Clinton did the gusty thing

William Broyles Jr.

September 25, 1992|By William Broyles Jr.

I WAS at Oxford just before Bill Clinton, but while he was lobbying to get a deferment I was undergoing Marine Corps training, utterly convinced I was preparing to be killed.

When he received his high lottery number and went off to Yale Law School, I was leading a platoon of high school dropouts west of Danang.

More than once, as I lay with my face in the mud, getting shot at, I thought I'd rather be at Yale Law School too. I would also much rather have been in the National Guard with Dan Quayle or have avoided the war in any of the ways available to resourceful young men.

The Republicans insist the issue is Mr. Clinton's credibility -- why won't he come clean about how he avoided the draft? -- and not that he didn't serve. But the real goal is to draw a more powerful comparison: George Bush, war hero, vs. Bill Clinton, draft dodger.

I wish Mr. Clinton had been more forthcoming about how he avoided the war, but when I pay attention to what he says I find myself deeply impressed with his moral and political courage -- and patriotism. His experience wrestling with the moral issues of service in Vietnam is as valuable as Mr. Bush's heroism in World War II -- certainly more valuable than Mr. Quayle's avoiding Vietnam by quietly serving in the National Guard.

Like Mr. Clinton and the vast majority of college-age men of my generation, I did everything I could to avoid the war. Like Mr. Clinton, I opposed it on moral and political grounds, but it troubled me, as it did him, that my friends from my Texas hometown were bearing its burdens while I was sipping tea at Oxford.

Why were they there and I was not? Why were any of us killing and dying in a war of such confusing purpose?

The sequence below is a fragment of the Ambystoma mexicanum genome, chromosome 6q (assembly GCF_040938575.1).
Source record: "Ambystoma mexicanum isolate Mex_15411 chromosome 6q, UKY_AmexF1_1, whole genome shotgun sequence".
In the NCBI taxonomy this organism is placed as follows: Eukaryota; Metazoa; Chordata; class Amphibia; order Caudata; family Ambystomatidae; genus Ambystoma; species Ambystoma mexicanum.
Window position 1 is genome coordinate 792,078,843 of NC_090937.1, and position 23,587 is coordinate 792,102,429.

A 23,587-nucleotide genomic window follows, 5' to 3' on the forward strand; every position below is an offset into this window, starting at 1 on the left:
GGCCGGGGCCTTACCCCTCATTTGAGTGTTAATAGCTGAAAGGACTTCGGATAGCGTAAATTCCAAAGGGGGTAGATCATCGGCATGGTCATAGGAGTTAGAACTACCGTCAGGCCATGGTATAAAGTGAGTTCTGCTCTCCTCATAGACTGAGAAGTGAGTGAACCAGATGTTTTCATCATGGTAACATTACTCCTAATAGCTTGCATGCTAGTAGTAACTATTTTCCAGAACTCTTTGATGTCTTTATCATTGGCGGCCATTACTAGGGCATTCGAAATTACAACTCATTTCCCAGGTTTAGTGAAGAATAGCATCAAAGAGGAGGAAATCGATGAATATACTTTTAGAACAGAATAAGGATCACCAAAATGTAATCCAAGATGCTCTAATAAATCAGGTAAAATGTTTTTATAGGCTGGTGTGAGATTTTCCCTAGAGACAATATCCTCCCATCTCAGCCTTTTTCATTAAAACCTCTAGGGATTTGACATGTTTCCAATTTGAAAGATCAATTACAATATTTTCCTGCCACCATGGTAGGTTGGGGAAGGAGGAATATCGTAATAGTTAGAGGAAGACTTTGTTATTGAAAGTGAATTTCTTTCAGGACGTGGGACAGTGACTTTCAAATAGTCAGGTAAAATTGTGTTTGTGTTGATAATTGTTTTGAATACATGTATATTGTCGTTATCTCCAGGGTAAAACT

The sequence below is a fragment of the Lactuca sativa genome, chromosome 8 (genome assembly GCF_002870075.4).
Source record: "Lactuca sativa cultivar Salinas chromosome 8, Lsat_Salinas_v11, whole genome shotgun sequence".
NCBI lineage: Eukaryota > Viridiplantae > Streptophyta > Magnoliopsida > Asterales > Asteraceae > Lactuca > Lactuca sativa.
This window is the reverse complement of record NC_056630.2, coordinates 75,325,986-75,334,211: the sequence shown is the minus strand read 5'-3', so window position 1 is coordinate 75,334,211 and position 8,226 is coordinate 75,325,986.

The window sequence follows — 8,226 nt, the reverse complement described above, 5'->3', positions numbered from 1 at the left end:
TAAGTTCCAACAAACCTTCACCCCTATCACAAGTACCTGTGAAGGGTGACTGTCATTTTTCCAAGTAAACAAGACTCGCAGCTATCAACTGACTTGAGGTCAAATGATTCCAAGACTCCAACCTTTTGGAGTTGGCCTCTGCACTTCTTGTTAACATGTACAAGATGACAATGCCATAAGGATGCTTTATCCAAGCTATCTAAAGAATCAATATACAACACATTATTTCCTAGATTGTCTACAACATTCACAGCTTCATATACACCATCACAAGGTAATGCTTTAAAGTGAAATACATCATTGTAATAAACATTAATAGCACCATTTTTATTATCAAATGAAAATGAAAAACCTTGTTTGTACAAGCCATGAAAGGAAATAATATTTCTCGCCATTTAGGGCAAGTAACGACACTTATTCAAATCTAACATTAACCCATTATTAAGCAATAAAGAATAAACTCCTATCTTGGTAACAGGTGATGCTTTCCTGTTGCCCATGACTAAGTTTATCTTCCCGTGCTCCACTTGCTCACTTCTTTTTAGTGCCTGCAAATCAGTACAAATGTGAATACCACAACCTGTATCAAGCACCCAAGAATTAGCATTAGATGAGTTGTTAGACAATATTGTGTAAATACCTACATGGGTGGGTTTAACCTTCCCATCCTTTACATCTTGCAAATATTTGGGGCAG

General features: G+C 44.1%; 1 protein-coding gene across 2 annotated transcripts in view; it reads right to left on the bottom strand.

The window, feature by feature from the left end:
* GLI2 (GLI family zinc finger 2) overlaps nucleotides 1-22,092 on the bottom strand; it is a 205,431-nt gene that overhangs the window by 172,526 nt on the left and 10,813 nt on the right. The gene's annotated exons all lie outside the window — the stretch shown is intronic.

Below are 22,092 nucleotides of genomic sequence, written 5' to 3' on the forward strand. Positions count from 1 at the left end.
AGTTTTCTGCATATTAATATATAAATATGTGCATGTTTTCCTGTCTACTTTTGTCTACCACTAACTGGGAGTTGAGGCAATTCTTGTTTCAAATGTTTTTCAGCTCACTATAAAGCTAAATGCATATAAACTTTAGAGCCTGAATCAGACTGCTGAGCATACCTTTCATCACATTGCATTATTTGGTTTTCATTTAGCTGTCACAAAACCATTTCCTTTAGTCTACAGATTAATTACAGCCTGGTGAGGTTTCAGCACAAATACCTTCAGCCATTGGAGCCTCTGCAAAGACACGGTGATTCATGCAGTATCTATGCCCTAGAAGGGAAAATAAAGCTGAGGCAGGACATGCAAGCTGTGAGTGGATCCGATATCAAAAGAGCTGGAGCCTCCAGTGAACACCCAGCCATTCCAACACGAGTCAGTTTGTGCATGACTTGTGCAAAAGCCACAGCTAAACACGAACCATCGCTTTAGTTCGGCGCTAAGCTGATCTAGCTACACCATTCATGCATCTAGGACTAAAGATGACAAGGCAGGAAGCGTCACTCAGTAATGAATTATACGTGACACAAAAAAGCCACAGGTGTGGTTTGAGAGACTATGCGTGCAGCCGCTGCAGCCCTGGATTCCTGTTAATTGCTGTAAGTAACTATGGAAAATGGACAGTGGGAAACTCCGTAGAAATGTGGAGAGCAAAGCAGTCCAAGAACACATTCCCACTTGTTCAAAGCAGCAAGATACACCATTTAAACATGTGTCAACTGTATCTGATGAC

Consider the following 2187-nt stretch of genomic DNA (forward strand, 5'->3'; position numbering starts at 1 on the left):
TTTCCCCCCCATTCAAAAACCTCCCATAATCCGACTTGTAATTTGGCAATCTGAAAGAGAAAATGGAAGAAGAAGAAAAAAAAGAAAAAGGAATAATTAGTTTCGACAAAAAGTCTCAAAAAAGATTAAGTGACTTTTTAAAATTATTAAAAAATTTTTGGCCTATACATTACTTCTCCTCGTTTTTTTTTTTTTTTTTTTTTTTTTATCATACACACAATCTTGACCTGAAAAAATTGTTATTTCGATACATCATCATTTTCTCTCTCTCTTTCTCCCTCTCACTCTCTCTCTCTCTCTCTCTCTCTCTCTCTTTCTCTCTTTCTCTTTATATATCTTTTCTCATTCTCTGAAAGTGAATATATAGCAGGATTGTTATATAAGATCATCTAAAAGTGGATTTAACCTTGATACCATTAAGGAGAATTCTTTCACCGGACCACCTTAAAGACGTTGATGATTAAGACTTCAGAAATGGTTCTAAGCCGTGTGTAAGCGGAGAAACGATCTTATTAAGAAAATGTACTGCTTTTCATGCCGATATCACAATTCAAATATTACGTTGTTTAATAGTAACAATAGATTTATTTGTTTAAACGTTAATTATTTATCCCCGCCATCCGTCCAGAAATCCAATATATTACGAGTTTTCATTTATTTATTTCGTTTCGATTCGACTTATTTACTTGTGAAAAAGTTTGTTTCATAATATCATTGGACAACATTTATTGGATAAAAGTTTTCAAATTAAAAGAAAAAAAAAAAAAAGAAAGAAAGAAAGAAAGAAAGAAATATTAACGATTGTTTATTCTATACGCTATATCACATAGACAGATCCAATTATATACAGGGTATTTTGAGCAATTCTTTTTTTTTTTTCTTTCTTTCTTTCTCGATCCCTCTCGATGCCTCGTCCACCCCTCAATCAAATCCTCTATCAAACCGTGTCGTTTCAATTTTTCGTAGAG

These questions haunted a generation during those years. Mr. Clinton struggled to answer them and came to the same conclusion I did: He would not enlist in a war he opposed, but if he were drafted he would serve.

Do I think Mr. Clinton should have enlisted in the fall of 1969 and joined men in Vietnam? Absolutely not.

We weren't fighting for freedom in 1969 and 1970. We were fighting for what Henry Kissinger called "negotiating strategies." Citizen armies don't fight well for subtle diplomatic goals.

I'm grateful for the service of Mr. Bush's generation in World War II, but that generation also bears the responsibility for mismanaging the Vietnam War.

Ronald Reagan and Mr. Bush sent my beloved Marine Corps to Beirut and took away their weapons. They were massacred there, the largest number of Marines to die in a single day since World War II. Military experience is no substitute for common sense.

One thing Mr. Clinton did not forget was why he opposed that war and how he wrestled with his conscience about it.

To the American Legion convention he said, "I opposed the war in Vietnam [because] I believed so strongly that our policy in Vietnam was wrong. I still believe that. It weakened the divided America. I know that many of you disagree with me. I respect that."

That took courage. Nothing slick or evasive about it. The political and moral issues he raised in that speech are directly descended from the ones he confronted in the 1969 letter he wrote from Oxford to the commander of the University of Arkansas ROTC.

My son comes of age for military service during the next presidency. I would far rather have his commander in chief be a man who has struggled with the deep moral issues of sending men to war for narrow political reasons than one lost in nostalgia for the noble sacrifices of a heroic crusade that will never come again.

I fought in Vietnam. Bill Clinton didn't.

If that doesn't bother me, whom should it bother?

William Broyles Jr., author of "Brothers in Arms: a Journey from War to Peace," is co-creator of the TV series "China Beach."

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